Yet, as the memories kept coming, flicking past one after another, something stayed constant. Mixed in with all the recollections of his old life in Sunnydale was something simple but apparently significant to him: the Sunnydale High School library. There was something about that place that tugged at Xander's heart. Up until his sophomore year, Alexander LaVelle Harris had barely spent more than ten minutes in any library, much less the one in the school.
Then suddenly, when Buffy Summers literally smacked right into him on her first day at the high school, it was as if his life started over. When her bag had gone flying and her things scattered all over the hallway floor, it was like the same thing happened to his life. His old life had scattered, but what he'd picked up afterwards was something worth so much more. Being a devoted Slayerette had given his life purpose, given it meaning. He wasn't simply Xander Harris anymore; he was part of something much bigger. He was suddenly part of the fight to save the world from the forces of darkness.
And he had to admit, that was pretty awesome.
Specifically, that fight against evil had centered for them at the school library. Research, training, meetings, hanging out, lunches, after school, before school, during classes even, planning, eating, the occasional sleeping, and even some major demon slayage – it had all occurred at the school's library. Their Scooby-family had centered in that room for almost three years. That had been his life, and it had been a good one.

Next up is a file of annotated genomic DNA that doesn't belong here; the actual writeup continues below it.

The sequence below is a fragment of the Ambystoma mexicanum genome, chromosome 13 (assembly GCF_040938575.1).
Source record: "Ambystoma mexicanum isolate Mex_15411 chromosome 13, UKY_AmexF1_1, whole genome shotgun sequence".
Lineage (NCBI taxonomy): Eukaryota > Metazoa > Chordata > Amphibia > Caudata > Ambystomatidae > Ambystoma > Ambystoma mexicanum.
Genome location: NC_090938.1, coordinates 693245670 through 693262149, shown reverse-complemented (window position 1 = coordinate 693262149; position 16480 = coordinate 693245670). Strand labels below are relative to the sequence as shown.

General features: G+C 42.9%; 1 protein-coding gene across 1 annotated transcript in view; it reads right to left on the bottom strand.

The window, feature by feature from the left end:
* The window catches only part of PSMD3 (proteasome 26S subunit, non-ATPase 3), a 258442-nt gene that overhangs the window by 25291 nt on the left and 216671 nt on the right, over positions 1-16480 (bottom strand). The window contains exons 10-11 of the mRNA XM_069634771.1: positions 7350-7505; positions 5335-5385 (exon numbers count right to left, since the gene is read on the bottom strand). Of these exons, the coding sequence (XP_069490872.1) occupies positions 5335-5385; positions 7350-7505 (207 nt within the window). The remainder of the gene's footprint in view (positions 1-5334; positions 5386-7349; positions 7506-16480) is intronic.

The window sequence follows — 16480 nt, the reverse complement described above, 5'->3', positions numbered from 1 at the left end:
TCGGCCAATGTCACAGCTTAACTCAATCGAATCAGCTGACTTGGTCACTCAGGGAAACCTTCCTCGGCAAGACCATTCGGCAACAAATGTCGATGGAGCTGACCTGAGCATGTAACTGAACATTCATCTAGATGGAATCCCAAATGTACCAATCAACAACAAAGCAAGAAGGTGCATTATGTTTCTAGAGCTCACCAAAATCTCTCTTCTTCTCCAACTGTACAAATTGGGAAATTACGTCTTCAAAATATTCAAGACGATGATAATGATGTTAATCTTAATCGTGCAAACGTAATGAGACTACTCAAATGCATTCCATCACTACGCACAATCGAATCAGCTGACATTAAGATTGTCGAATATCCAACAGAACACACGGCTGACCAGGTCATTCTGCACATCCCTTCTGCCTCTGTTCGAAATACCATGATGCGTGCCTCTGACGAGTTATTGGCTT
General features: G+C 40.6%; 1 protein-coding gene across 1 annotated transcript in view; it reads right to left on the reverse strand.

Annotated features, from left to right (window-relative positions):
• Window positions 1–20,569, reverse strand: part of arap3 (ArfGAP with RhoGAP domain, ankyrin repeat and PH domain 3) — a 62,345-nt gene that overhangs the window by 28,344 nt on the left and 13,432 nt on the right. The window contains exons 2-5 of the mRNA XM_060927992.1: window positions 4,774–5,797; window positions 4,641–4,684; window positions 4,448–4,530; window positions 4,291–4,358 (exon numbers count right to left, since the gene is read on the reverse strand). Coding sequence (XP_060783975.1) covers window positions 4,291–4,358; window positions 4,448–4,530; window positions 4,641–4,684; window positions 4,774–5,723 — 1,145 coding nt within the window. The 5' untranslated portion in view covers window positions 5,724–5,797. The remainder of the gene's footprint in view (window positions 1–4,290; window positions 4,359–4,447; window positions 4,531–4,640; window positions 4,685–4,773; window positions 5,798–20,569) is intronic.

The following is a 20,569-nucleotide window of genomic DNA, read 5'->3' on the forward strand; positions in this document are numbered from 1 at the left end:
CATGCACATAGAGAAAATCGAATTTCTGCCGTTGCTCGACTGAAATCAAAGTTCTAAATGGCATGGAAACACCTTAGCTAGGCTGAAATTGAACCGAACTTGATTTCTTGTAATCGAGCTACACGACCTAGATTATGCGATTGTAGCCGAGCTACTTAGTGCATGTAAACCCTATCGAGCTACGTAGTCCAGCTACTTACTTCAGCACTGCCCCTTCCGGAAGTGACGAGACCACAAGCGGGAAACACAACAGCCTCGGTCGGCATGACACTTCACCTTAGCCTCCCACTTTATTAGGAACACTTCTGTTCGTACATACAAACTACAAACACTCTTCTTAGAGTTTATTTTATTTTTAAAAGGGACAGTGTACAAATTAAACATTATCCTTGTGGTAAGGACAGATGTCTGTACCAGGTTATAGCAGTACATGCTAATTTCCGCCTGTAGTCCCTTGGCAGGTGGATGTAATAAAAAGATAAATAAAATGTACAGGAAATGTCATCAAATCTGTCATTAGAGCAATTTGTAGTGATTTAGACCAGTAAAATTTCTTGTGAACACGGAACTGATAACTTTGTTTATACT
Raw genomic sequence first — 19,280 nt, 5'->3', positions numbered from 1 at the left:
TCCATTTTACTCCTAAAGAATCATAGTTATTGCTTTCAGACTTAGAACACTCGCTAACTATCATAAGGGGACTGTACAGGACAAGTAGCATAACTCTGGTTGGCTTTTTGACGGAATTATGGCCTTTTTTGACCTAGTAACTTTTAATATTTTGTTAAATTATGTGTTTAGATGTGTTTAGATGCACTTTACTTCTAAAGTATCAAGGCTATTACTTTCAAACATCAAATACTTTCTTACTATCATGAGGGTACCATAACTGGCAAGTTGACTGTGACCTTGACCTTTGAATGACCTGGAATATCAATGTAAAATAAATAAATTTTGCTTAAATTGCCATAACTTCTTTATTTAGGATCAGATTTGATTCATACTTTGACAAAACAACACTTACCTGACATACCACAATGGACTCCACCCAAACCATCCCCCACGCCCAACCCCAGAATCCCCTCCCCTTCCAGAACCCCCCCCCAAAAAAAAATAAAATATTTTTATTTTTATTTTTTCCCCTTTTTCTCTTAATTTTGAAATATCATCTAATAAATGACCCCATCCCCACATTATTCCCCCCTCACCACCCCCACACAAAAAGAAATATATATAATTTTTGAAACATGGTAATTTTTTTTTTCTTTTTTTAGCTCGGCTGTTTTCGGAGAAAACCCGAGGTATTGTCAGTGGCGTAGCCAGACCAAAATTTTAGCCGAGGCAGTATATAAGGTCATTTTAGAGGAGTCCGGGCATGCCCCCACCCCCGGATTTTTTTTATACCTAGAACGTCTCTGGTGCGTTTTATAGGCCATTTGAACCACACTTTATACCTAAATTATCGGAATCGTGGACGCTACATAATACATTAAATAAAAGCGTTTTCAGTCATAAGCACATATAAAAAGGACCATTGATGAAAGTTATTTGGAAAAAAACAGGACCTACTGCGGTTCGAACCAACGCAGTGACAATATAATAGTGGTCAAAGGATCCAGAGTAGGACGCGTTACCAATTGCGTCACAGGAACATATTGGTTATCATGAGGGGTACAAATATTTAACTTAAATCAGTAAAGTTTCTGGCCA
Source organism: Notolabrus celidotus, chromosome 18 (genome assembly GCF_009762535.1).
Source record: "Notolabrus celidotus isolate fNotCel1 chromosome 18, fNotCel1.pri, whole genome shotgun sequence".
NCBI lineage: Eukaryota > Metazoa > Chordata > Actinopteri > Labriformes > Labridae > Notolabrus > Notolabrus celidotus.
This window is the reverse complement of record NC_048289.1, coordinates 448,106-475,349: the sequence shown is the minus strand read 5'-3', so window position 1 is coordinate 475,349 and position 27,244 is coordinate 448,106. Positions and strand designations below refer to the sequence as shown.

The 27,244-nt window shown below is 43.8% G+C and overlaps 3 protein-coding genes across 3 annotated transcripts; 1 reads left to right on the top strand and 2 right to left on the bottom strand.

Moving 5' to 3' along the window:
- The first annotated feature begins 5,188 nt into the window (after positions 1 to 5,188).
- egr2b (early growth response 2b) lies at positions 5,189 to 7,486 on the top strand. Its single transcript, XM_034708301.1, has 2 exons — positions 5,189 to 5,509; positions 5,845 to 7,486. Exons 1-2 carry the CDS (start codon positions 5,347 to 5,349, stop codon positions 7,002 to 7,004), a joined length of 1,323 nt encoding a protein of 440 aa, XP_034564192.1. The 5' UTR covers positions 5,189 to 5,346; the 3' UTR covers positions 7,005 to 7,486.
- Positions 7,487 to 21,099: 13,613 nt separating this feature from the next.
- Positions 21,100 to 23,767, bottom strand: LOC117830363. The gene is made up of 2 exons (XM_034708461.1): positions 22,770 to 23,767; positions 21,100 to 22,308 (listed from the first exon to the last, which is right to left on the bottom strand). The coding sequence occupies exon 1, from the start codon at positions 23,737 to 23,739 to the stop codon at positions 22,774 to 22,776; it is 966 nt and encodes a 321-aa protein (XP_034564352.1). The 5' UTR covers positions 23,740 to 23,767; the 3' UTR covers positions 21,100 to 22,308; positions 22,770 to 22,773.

But it was all gone now, gone without one last farewell.
Again, he had taken it for granted. Just like Sunnydale itself, the library had been a big part of him. In truth, it had been a really, really big part of all of them. Sure, at the time high school had been composed of never-ending vampire and demon slaying and apocalypse-stopping mixed in with trying to pass their classes and figuring out what to do with their lives, but that was cake compared to what they'd just faced. Xander honestly missed stopping by the library before class started and getting a recap of what vamps or other-worldly nasties Buffy had slayed during her patrol of the town the night before. The fun, easy-going way they had been when they were teenagers was gone. It was terminated, kind of like Sunnydale was.
He was standing there, looking at the ruins of his former home, and the thing he missed was the school library? Strange, but it was true. And it wasn't just the physical building that he missed, but all that it had represented. That sense of family, of belonging, of vampire ass-kicking. It had been a second home to Xander. That one room, stuffed full of books, computers and weapons and centered on the mouth to Hell; it had been a true home to him. It was a better home than his parent's house ever was. He'd only lived there; but he'd been part of something at the library. And now, when everything he had ever known was obliterated, he realized he really missed that stuffy old place.